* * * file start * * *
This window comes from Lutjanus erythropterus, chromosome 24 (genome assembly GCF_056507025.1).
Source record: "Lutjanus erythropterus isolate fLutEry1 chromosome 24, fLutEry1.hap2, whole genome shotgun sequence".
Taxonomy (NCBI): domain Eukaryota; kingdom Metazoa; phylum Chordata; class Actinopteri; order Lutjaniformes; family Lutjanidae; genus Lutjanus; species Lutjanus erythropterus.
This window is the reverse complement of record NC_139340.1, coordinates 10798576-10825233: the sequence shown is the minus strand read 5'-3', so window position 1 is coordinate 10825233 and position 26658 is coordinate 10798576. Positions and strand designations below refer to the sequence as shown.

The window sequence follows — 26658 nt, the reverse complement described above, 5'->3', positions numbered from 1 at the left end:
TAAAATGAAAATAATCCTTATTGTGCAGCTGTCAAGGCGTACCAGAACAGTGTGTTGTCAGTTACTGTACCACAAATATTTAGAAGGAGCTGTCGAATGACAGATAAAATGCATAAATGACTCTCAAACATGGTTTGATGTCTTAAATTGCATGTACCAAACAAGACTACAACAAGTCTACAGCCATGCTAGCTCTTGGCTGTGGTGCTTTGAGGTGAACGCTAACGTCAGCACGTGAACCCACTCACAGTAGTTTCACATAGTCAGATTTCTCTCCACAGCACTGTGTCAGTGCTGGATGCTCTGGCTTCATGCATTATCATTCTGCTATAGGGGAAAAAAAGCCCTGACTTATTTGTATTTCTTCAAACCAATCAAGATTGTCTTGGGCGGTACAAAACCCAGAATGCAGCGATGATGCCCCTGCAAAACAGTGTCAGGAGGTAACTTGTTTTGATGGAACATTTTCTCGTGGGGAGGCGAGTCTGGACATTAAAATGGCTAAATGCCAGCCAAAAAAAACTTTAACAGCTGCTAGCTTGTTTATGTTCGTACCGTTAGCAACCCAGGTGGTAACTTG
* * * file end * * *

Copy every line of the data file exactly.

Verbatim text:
This window comes from Lutjanus erythropterus, chromosome 24 (genome assembly GCF_056507025.1).
Source record: "Lutjanus erythropterus isolate fLutEry1 chromosome 24, fLutEry1.hap2, whole genome shotgun sequence".
Taxonomy (NCBI): domain Eukaryota; kingdom Metazoa; phylum Chordata; class Actinopteri; order Lutjaniformes; family Lutjanidae; genus Lutjanus; species Lutjanus erythropterus.
This window is the reverse complement of record NC_139340.1, coordinates 10798576-10825233: the sequence shown is the minus strand read 5'-3', so window position 1 is coordinate 10825233 and position 26658 is coordinate 10798576. Positions and strand designations below refer to the sequence as shown.

The window sequence follows — 26658 nt, the reverse complement described above, 5'->3', positions numbered from 1 at the left end:
TAAAATGAAAATAATCCTTATTGTGCAGCTGTCAAGGCGTACCAGAACAGTGTGTTGTCAGTTACTGTACCACAAATATTTAGAAGGAGCTGTCGAATGACAGATAAAATGCATAAATGACTCTCAAACATGGTTTGATGTCTTAAATTGCATGTACCAAACAAGACTACAACAAGTCTACAGCCATGCTAGCTCTTGGCTGTGGTGCTTTGAGGTGAACGCTAACGTCAGCACGTGAACCCACTCACAGTAGTTTCACATAGTCAGATTTCTCTCCACAGCACTGTGTCAGTGCTGGATGCTCTGGCTTCATGCATTATCATTCTGCTATAGGGGAAAAAAAGCCCTGACTTATTTGTATTTCTTCAAACCAATCAAGATTGTCTTGGGCGGTACAAAACCCAGAATGCAGCGATGATGCCCCTGCAAAACAGTGTCAGGAGGTAACTTGTTTTGATGGAACATTTTCTCGTGGGGAGGCGAGTCTGGACATTAAAATGGCTAAATGCCAGCCAAAAAAAACTTTAACAGCTGCTAGCTTGTTTATGTTCGTACCGTTAGCAACCCAGGTGGTAACTTG